Ask the Experts
June 25, 2024 - Updated
October 1, 2013 - Originally Posted

Solder Caking to Bottom of PCBs After Wave

We recently drained and refilled our wave solder pot with SN100 due to contamination. Flux coverage looks good. Preheat temps are good.

During soldering the PCB is 1/4 submerged and pot is level. Angle set at approximately 7 degrees. We getting solder adhering and caking on bottom of the PCBs. What is the cause?


Expert Panel Responses

Solder sticking to the bottom-side of the board during wave soldering can be due to several items. These are listed below:
  1. Insufficient flux
  2. Flux activity not sufficient for the heat excursion it sees
  3. Excessive preheat times and temperature as to de-activate the flux
  4. Too long a dwell time in the solder
  5. Solder temperature maybe to high
  6. Solder mask under cured
Insure that the flux being used is designed for lead-free wave soldering. These fluxes have activators made for lead-free higher pot temperatures and the longer dwell times in solder. If a flux decomposes completely during the wave process, solder will tend to stick or web on the board.

Applying more flux especially if a low solids no-clean flux is used helps reduce solder stick. Reducing preheat temps and at times increasing the conveyor speeds helps also. This avoids flux decomposition and de-activation.

Peter Biocca
Senior Market Development Engineer
Mr. Biocca was a chemist with many years experience in soldering technologies. He presented around the world in matters relating to process optimization and assembly. He was the author of many technical papers delivered globally. Mr. Biocca was a respected mentor in the electronics industry. He passed away in November, 2014.

Hard to say exactly, but if the problem appeared immediately after changing out the pot, I would bet on differences in contact time and flow due to nozzle adjustment. If solder is sticking to the PWB, it's a sure bet that the flux is being burned off during wave contact.

So if the application is good (same rate of application as before, good uniformity) then look at the configuration/adjustment of the nozzles. If you have contact timed at a, compare the before/after data to ensure that you don't have longer contact now.

Fritz Byle
Process Engineer
Fritz's career in electronics manufacturing has included diverse engineering roles including PWB fabrication, thick film print & fire, SMT and wave/selective solder process engineering, and electronics materials development and marketing. Fritz's educational background is in mechanical engineering with an emphasis on materials science. Design of Experiments (DoE) techniques have been an area of independent study. Fritz has published over a dozen papers at various industry conferences.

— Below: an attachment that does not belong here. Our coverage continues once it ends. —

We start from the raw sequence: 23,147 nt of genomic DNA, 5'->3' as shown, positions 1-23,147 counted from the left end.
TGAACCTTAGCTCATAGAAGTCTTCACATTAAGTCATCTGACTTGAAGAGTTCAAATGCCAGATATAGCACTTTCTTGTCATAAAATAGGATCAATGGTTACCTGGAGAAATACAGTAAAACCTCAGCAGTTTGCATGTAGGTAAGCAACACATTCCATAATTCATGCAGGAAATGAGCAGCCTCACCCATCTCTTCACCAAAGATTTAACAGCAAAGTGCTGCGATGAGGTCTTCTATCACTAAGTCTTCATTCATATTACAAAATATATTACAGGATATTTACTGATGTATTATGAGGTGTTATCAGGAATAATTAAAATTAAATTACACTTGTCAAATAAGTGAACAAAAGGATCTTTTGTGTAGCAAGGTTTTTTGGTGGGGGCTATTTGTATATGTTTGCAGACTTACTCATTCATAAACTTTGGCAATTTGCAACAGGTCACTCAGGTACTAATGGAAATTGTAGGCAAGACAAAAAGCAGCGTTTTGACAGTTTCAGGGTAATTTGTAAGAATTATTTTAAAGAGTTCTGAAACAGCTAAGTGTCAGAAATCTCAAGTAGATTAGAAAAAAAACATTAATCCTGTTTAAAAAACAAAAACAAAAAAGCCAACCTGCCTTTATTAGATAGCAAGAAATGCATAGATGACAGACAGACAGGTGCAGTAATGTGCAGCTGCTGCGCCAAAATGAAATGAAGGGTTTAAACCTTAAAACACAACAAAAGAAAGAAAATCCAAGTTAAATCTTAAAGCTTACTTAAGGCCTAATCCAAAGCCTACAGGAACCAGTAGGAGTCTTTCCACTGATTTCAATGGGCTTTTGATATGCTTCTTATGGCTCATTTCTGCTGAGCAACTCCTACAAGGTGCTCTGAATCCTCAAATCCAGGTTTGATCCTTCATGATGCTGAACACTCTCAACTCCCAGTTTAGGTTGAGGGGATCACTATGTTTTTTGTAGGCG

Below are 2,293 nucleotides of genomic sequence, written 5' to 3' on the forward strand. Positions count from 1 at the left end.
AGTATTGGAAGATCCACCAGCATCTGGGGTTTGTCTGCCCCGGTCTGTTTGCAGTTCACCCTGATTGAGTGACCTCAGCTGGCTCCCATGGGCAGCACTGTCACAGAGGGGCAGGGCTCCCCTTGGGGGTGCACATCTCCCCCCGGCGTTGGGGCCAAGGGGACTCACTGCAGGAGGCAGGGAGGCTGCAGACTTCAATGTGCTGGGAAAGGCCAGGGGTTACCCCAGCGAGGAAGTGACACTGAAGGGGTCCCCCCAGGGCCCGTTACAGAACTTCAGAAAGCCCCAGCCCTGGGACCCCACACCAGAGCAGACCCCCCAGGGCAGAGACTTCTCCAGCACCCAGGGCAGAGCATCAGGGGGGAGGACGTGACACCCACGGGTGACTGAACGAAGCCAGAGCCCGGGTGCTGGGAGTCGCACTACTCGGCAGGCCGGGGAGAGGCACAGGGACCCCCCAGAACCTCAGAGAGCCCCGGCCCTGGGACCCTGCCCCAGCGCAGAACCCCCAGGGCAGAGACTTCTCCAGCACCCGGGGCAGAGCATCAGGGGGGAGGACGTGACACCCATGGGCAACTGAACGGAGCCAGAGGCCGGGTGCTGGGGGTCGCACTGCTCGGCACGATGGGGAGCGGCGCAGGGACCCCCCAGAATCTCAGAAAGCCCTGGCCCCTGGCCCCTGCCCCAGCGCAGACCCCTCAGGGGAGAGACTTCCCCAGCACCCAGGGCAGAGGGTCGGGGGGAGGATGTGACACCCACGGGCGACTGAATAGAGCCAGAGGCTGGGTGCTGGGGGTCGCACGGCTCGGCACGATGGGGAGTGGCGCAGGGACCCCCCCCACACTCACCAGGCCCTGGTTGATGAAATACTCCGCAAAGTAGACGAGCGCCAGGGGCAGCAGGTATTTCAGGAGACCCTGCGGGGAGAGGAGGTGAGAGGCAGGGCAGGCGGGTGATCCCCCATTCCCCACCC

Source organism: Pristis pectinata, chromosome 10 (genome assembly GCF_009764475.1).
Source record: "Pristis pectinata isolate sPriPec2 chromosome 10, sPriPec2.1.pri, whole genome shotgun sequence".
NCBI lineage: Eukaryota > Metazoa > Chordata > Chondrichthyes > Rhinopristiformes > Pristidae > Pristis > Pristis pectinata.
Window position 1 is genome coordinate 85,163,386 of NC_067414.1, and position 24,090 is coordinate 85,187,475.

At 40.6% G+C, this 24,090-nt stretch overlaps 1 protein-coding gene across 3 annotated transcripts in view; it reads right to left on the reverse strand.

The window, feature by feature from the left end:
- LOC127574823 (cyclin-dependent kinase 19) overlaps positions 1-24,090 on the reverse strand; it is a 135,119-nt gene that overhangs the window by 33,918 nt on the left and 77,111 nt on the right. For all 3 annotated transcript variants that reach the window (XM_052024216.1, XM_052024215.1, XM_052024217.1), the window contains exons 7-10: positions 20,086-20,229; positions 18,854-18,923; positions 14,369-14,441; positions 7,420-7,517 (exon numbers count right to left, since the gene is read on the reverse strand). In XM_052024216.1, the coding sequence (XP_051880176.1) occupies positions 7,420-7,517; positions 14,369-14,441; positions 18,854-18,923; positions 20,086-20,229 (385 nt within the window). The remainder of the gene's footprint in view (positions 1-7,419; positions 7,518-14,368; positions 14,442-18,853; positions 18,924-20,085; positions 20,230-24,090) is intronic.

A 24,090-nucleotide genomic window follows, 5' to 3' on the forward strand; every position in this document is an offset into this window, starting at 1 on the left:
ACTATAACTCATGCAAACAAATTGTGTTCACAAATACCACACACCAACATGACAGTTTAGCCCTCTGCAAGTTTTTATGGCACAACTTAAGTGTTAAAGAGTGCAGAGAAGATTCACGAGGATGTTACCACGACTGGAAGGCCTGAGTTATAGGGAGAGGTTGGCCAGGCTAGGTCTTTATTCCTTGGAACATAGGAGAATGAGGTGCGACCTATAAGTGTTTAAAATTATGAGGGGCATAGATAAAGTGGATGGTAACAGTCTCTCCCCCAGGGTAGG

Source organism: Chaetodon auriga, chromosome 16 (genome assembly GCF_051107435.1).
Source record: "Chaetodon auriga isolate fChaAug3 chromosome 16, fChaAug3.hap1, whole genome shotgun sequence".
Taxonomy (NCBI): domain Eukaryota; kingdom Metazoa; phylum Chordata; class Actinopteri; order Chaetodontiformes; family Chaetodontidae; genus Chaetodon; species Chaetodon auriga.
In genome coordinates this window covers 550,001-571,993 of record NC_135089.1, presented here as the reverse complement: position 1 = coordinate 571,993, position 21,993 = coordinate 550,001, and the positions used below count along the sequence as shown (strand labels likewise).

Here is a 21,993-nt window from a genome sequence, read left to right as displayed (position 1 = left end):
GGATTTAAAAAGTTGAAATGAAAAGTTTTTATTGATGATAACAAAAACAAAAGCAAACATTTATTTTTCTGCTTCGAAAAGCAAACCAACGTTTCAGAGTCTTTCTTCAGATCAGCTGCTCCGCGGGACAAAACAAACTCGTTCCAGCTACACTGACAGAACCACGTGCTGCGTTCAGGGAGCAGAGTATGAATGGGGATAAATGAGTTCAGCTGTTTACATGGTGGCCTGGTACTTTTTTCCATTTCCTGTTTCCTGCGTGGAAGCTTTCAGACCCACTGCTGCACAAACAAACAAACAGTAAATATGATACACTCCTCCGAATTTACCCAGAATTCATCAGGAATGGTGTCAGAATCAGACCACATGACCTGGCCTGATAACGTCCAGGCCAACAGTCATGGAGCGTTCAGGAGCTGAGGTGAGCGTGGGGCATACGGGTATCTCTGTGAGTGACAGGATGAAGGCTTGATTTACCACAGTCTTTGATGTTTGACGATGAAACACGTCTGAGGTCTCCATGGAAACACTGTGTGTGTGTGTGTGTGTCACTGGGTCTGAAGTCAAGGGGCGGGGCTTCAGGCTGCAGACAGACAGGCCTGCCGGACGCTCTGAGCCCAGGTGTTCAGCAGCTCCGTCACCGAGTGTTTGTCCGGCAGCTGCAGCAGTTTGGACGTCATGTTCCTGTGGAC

It is not mentioned as to what type of solder was drained from the solder pot. Was it the same alloy composition? Was it a leaded solder? Was the solder alloy which was chosen, evaluated according to the requirements of J-STD-001 and J-STD-006 for compatibility to the product?

For example was the new alloy checked for compatibility to the solder mask? All these questions also apply to the selection of the flux, especially how compatible is the flux to the thermal profile?

From the information provided, I would lean towards an incompatibility between the flux, solder temperature and the solder mask. The elevated temperature of the new alloy is softening the solder mask and the solder is not peeling off the bottom side of the board.

When rosin flux was used on a dry wave the rosin flux solids percentage was at 35%, which created a wet surface for the solder to peel off the bottom side of the board. With the use of low solid content flux and elevated temperature there is nothing between the board and the solder and the solder sticks to the bottom side of the boards.

Recommend trying different types of solder mask, different fluxes and modifications to the thermal profile.

Leo Lambert
Vice President, Technical Director
EPTAC Corporation
At EPTAC Corporation, Mr. Lambert oversees content of course offerings, IPC Certification programs and provides customers with expert consultation in electronics manufacturing, including RoHS/WEEE and lead free issues. Leo is also the IPC General Chairman for the Assembly/Joining Process Committee.

You do not specify what type of contamination you've experienced. After cleaning and re-filling the solder pot, did you perform an analysis to make sure the contamination was eliminated? Did you have the same problem prior to pot cleaning? It can be a consistent issues across all your PCBs.

Having the incorrect solder mask applied in the board manufacturing process can cause serious issues on elevated temperatures (lead free) including contamination of the solder. I do not recommend changing the flux dispensing rates and/or thermal profiles until you get the PCBs investigated. Changing too many things at one time will make you lose track of the variables and finding the root cause impossible.

Georgian Simion
Engineering and Operations Management
Independent Consultant
Georgian Simion is an independent consultant with 20+ years in electronics manufacturing engineering and operations.
Contact me at
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